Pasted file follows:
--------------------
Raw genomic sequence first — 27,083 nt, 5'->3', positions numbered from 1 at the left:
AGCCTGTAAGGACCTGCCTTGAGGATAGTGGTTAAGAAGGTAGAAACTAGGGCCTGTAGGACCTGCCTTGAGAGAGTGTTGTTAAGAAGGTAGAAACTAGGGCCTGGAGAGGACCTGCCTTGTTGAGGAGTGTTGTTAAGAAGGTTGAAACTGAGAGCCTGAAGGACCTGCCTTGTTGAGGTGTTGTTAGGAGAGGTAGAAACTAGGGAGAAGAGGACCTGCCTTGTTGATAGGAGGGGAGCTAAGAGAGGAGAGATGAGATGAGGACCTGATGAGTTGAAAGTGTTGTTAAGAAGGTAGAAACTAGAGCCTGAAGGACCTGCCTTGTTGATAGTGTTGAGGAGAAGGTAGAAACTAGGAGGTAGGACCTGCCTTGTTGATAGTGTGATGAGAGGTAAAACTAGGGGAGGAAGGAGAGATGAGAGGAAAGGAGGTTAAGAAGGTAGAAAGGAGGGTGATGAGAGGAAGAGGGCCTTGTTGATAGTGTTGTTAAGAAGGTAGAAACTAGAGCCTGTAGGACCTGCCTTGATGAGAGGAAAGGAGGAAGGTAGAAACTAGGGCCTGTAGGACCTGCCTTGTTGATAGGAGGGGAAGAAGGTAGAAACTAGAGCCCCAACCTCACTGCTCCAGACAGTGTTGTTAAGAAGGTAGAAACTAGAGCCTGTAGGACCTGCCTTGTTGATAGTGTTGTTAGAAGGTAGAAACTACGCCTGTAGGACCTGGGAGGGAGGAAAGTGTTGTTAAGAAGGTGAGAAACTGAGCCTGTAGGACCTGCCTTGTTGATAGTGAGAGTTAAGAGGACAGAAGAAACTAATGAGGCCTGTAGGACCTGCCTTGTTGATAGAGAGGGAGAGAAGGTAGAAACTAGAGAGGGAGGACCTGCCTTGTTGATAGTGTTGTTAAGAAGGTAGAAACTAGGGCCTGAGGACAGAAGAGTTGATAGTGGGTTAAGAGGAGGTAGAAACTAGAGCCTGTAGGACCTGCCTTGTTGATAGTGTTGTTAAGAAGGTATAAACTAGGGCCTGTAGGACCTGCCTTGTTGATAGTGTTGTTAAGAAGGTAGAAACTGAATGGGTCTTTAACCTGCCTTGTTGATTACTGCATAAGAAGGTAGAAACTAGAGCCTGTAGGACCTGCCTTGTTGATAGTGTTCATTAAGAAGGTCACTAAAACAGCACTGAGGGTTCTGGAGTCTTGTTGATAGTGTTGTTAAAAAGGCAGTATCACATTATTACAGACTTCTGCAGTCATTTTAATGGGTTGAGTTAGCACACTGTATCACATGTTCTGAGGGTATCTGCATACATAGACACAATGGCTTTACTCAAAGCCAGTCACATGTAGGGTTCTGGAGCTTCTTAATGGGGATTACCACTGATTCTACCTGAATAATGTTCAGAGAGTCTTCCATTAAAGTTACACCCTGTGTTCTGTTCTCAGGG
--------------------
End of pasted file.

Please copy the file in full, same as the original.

Raw genomic sequence first — 27,083 nt, 5'->3', positions numbered from 1 at the left:
AGCCTGTAAGGACCTGCCTTGAGGATAGTGGTTAAGAAGGTAGAAACTAGGGCCTGTAGGACCTGCCTTGAGAGAGTGTTGTTAAGAAGGTAGAAACTAGGGCCTGGAGAGGACCTGCCTTGTTGAGGAGTGTTGTTAAGAAGGTTGAAACTGAGAGCCTGAAGGACCTGCCTTGTTGAGGTGTTGTTAGGAGAGGTAGAAACTAGGGAGAAGAGGACCTGCCTTGTTGATAGGAGGGGAGCTAAGAGAGGAGAGATGAGATGAGGACCTGATGAGTTGAAAGTGTTGTTAAGAAGGTAGAAACTAGAGCCTGAAGGACCTGCCTTGTTGATAGTGTTGAGGAGAAGGTAGAAACTAGGAGGTAGGACCTGCCTTGTTGATAGTGTGATGAGAGGTAAAACTAGGGGAGGAAGGAGAGATGAGAGGAAAGGAGGTTAAGAAGGTAGAAAGGAGGGTGATGAGAGGAAGAGGGCCTTGTTGATAGTGTTGTTAAGAAGGTAGAAACTAGAGCCTGTAGGACCTGCCTTGATGAGAGGAAAGGAGGAAGGTAGAAACTAGGGCCTGTAGGACCTGCCTTGTTGATAGGAGGGGAAGAAGGTAGAAACTAGAGCCCCAACCTCACTGCTCCAGACAGTGTTGTTAAGAAGGTAGAAACTAGAGCCTGTAGGACCTGCCTTGTTGATAGTGTTGTTAGAAGGTAGAAACTACGCCTGTAGGACCTGGGAGGGAGGAAAGTGTTGTTAAGAAGGTGAGAAACTGAGCCTGTAGGACCTGCCTTGTTGATAGTGAGAGTTAAGAGGACAGAAGAAACTAATGAGGCCTGTAGGACCTGCCTTGTTGATAGAGAGGGAGAGAAGGTAGAAACTAGAGAGGGAGGACCTGCCTTGTTGATAGTGTTGTTAAGAAGGTAGAAACTAGGGCCTGAGGACAGAAGAGTTGATAGTGGGTTAAGAGGAGGTAGAAACTAGAGCCTGTAGGACCTGCCTTGTTGATAGTGTTGTTAAGAAGGTATAAACTAGGGCCTGTAGGACCTGCCTTGTTGATAGTGTTGTTAAGAAGGTAGAAACTGAATGGGTCTTTAACCTGCCTTGTTGATTACTGCATAAGAAGGTAGAAACTAGAGCCTGTAGGACCTGCCTTGTTGATAGTGTTCATTAAGAAGGTCACTAAAACAGCACTGAGGGTTCTGGAGTCTTGTTGATAGTGTTGTTAAAAAGGCAGTATCACATTATTACAGACTTCTGCAGTCATTTTAATGGGTTGAGTTAGCACACTGTATCACATGTTCTGAGGGTATCTGCATACATAGACACAATGGCTTTACTCAAAGCCAGTCACATGTAGGGTTCTGGAGCTTCTTAATGGGGATTACCACTGATTCTACCTGAATAATGTTCAGAGAGTCTTCCATTAAAGTTACACCCTGTGTTCTGTTCTCAGGG